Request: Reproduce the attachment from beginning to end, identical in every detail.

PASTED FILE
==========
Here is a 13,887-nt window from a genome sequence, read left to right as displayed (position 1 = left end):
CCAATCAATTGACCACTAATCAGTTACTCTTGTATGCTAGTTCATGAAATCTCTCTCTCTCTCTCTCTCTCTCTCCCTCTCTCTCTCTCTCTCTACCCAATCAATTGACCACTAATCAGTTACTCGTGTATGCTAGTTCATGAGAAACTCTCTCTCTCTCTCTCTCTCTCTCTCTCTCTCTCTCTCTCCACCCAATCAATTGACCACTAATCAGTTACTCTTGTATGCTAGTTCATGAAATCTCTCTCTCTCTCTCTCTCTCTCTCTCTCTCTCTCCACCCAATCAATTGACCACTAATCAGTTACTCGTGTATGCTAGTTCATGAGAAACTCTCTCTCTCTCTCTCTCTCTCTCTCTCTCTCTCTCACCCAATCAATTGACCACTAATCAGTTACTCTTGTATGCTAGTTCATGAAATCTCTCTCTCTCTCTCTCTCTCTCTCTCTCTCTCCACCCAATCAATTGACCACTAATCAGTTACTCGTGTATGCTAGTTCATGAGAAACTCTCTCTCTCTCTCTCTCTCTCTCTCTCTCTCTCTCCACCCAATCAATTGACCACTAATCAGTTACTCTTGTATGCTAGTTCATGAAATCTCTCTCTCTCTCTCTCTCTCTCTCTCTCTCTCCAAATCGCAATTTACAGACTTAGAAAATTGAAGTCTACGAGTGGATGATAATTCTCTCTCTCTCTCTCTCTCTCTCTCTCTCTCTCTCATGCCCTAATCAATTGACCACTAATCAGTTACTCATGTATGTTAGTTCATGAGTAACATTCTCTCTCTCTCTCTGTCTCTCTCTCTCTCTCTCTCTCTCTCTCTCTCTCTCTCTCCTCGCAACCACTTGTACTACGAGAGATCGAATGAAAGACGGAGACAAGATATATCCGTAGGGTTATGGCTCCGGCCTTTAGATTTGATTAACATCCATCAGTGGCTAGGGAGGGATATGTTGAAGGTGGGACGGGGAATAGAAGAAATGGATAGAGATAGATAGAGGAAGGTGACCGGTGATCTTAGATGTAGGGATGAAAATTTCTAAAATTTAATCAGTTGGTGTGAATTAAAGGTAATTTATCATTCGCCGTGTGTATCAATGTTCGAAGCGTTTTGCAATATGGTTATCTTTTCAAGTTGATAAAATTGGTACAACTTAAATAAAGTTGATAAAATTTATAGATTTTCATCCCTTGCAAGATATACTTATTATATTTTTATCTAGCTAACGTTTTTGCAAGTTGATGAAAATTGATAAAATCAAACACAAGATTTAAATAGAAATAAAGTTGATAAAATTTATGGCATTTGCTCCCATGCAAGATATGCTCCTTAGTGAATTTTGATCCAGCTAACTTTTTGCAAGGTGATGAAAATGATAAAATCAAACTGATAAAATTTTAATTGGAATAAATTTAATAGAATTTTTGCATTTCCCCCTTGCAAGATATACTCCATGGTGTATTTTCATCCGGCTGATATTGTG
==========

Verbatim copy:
Here is a 13,887-nt window from a genome sequence, read left to right as displayed (position 1 = left end):
CCAATCAATTGACCACTAATCAGTTACTCTTGTATGCTAGTTCATGAAATCTCTCTCTCTCTCTCTCTCTCTCTCCCTCTCTCTCTCTCTCTCTACCCAATCAATTGACCACTAATCAGTTACTCGTGTATGCTAGTTCATGAGAAACTCTCTCTCTCTCTCTCTCTCTCTCTCTCTCTCTCTCTCTCCACCCAATCAATTGACCACTAATCAGTTACTCTTGTATGCTAGTTCATGAAATCTCTCTCTCTCTCTCTCTCTCTCTCTCTCTCTCTCCACCCAATCAATTGACCACTAATCAGTTACTCGTGTATGCTAGTTCATGAGAAACTCTCTCTCTCTCTCTCTCTCTCTCTCTCTCTCTCTCACCCAATCAATTGACCACTAATCAGTTACTCTTGTATGCTAGTTCATGAAATCTCTCTCTCTCTCTCTCTCTCTCTCTCTCTCTCCACCCAATCAATTGACCACTAATCAGTTACTCGTGTATGCTAGTTCATGAGAAACTCTCTCTCTCTCTCTCTCTCTCTCTCTCTCTCTCTCCACCCAATCAATTGACCACTAATCAGTTACTCTTGTATGCTAGTTCATGAAATCTCTCTCTCTCTCTCTCTCTCTCTCTCTCTCTCCAAATCGCAATTTACAGACTTAGAAAATTGAAGTCTACGAGTGGATGATAATTCTCTCTCTCTCTCTCTCTCTCTCTCTCTCTCTCTCATGCCCTAATCAATTGACCACTAATCAGTTACTCATGTATGTTAGTTCATGAGTAACATTCTCTCTCTCTCTCTGTCTCTCTCTCTCTCTCTCTCTCTCTCTCTCTCTCTCTCTCCTCGCAACCACTTGTACTACGAGAGATCGAATGAAAGACGGAGACAAGATATATCCGTAGGGTTATGGCTCCGGCCTTTAGATTTGATTAACATCCATCAGTGGCTAGGGAGGGATATGTTGAAGGTGGGACGGGGAATAGAAGAAATGGATAGAGATAGATAGAGGAAGGTGACCGGTGATCTTAGATGTAGGGATGAAAATTTCTAAAATTTAATCAGTTGGTGTGAATTAAAGGTAATTTATCATTCGCCGTGTGTATCAATGTTCGAAGCGTTTTGCAATATGGTTATCTTTTCAAGTTGATAAAATTGGTACAACTTAAATAAAGTTGATAAAATTTATAGATTTTCATCCCTTGCAAGATATACTTATTATATTTTTATCTAGCTAACGTTTTTGCAAGTTGATGAAAATTGATAAAATCAAACACAAGATTTAAATAGAAATAAAGTTGATAAAATTTATGGCATTTGCTCCCATGCAAGATATGCTCCTTAGTGAATTTTGATCCAGCTAACTTTTTGCAAGGTGATGAAAATGATAAAATCAAACTGATAAAATTTTAATTGGAATAAATTTAATAGAATTTTTGCATTTCCCCCTTGCAAGATATACTCCATGGTGTATTTTCATCCGGCTGATATTGTG